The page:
Both a business analyst and a project manager operate as consultants to a client organisation, and project teams operate as service delivery organisations. The RATER service quality framework is a good tool for project teams and team members to manage the quality of service to our clients.

I have written about RATER before and discussed where it came from and how it is supposed to work.

The five aspects of the RATER framework are reliability, assurance, tangibles, empathy and responsiveness, and it is performance on these measurable features that have been shown to most influence customer perceptions of quality.

Of course the relative importance of each aspect will vary from project to project and stakeholder to stakeholder. The PM and/or BA will have to use their instincts and analysis skills to work out what is most important to whom.

The PM and BA are the primary points of contact for the project team into the client organisation and they are where this system can make the best impact, but anyone on a project team could learn from this framework and apply it to how they deal with their clients and stakeholders.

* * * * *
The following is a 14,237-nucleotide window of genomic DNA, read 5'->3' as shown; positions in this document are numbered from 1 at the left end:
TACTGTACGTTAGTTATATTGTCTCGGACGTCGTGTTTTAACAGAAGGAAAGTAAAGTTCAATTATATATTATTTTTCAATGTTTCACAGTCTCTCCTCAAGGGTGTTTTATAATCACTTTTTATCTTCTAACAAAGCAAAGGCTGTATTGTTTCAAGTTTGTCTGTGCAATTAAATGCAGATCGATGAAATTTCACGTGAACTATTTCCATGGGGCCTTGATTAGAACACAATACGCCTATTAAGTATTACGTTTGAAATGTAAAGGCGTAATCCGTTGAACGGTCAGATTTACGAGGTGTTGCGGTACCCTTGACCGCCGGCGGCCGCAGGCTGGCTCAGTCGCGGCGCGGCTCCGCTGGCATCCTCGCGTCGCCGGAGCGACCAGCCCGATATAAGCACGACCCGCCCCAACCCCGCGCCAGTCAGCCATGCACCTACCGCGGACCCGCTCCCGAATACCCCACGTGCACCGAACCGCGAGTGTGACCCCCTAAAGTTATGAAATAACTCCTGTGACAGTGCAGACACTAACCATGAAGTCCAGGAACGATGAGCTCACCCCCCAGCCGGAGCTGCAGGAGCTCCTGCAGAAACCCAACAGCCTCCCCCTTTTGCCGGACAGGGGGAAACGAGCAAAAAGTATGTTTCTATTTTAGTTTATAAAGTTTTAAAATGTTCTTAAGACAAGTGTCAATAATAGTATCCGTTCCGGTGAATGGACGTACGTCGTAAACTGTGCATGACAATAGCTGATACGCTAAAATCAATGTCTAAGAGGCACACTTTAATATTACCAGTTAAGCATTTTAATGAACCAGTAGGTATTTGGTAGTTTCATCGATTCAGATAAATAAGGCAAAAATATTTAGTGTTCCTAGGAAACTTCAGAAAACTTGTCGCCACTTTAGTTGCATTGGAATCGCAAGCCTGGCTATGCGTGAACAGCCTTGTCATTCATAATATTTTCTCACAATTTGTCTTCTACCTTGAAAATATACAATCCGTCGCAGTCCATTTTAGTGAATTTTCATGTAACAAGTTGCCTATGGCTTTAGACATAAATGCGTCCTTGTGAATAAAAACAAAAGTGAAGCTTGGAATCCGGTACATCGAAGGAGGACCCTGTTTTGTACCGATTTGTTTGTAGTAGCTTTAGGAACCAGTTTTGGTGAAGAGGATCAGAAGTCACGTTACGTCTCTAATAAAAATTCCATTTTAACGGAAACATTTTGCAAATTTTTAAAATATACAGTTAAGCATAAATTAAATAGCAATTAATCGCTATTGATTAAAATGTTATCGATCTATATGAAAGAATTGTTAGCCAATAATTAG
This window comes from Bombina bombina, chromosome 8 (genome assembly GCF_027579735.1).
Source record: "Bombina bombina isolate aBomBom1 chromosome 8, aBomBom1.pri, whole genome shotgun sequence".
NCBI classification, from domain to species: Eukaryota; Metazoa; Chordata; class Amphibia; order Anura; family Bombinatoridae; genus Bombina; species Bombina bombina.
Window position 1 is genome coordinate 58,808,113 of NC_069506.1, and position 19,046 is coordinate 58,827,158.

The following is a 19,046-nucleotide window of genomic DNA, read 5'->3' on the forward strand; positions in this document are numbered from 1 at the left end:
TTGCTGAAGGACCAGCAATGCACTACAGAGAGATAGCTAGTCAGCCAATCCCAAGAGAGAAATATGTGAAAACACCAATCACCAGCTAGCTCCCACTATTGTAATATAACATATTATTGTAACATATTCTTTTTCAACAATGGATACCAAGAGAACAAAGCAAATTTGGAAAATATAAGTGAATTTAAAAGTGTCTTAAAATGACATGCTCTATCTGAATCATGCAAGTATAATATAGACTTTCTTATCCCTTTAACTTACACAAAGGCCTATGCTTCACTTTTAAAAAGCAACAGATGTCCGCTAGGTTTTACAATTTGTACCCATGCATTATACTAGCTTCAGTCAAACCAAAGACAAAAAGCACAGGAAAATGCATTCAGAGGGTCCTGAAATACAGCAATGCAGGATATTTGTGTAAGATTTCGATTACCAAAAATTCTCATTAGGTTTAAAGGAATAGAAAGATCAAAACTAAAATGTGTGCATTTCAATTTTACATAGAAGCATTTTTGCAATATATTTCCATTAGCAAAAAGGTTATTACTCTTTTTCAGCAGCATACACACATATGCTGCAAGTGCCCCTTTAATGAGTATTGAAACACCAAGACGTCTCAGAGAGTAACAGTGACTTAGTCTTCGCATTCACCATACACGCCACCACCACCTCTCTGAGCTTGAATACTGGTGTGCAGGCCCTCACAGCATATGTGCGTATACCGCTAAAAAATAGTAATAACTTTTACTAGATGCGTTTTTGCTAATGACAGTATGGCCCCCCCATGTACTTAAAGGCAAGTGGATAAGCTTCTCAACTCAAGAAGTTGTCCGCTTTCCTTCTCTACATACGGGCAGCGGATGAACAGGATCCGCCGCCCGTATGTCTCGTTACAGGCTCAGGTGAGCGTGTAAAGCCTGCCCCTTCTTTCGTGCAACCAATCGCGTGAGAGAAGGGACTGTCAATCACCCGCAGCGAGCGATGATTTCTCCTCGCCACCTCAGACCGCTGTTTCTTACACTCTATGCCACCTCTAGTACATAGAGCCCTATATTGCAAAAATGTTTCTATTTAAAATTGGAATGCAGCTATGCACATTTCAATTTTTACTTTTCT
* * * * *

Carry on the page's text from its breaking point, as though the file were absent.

This week I want to delver further into RATER in the project context. I want to discuss how project teams, and in particular project mangers and business analysts, can use RATER to improve their effectiveness and their stakeholder’s satisfaction with their work.

What makes me think that RATER is appropriate to projects is the belief that many projects have two faces to their success. One is the delivery of the scope – was it on time, to quality and at the right price? And the other is the personal experience the team deliver along the way.

For example, in many organisations the team is expected to deliver a bunch of additional things, like compliance to business processes, happy peripheral stakeholders, coaching and developing junior staff (next season’s BAs) and so on.

So, each of the next five posts will look at the five aspects of the RATER model and see how they could be applied by PM/BAs and project teams.

3 April 2007

Requirements Management; Walk the RM trail

Browsing the internet for ideas to post on this week I discovered this website about requirements management; Managing Requirements by Ludwic Consulting Services LLC.

It is an IT focused site that provides good definitions, case studies of requirements gone wrong and a neat “Walk the RM trail” guided tour of the Requirements Management process.

Later this month I will be posting some more information on requirements management and think this site will provide a good counterpoint to my more broadly focused “business requirements” approach.
Source: http://www.jiludwig.com/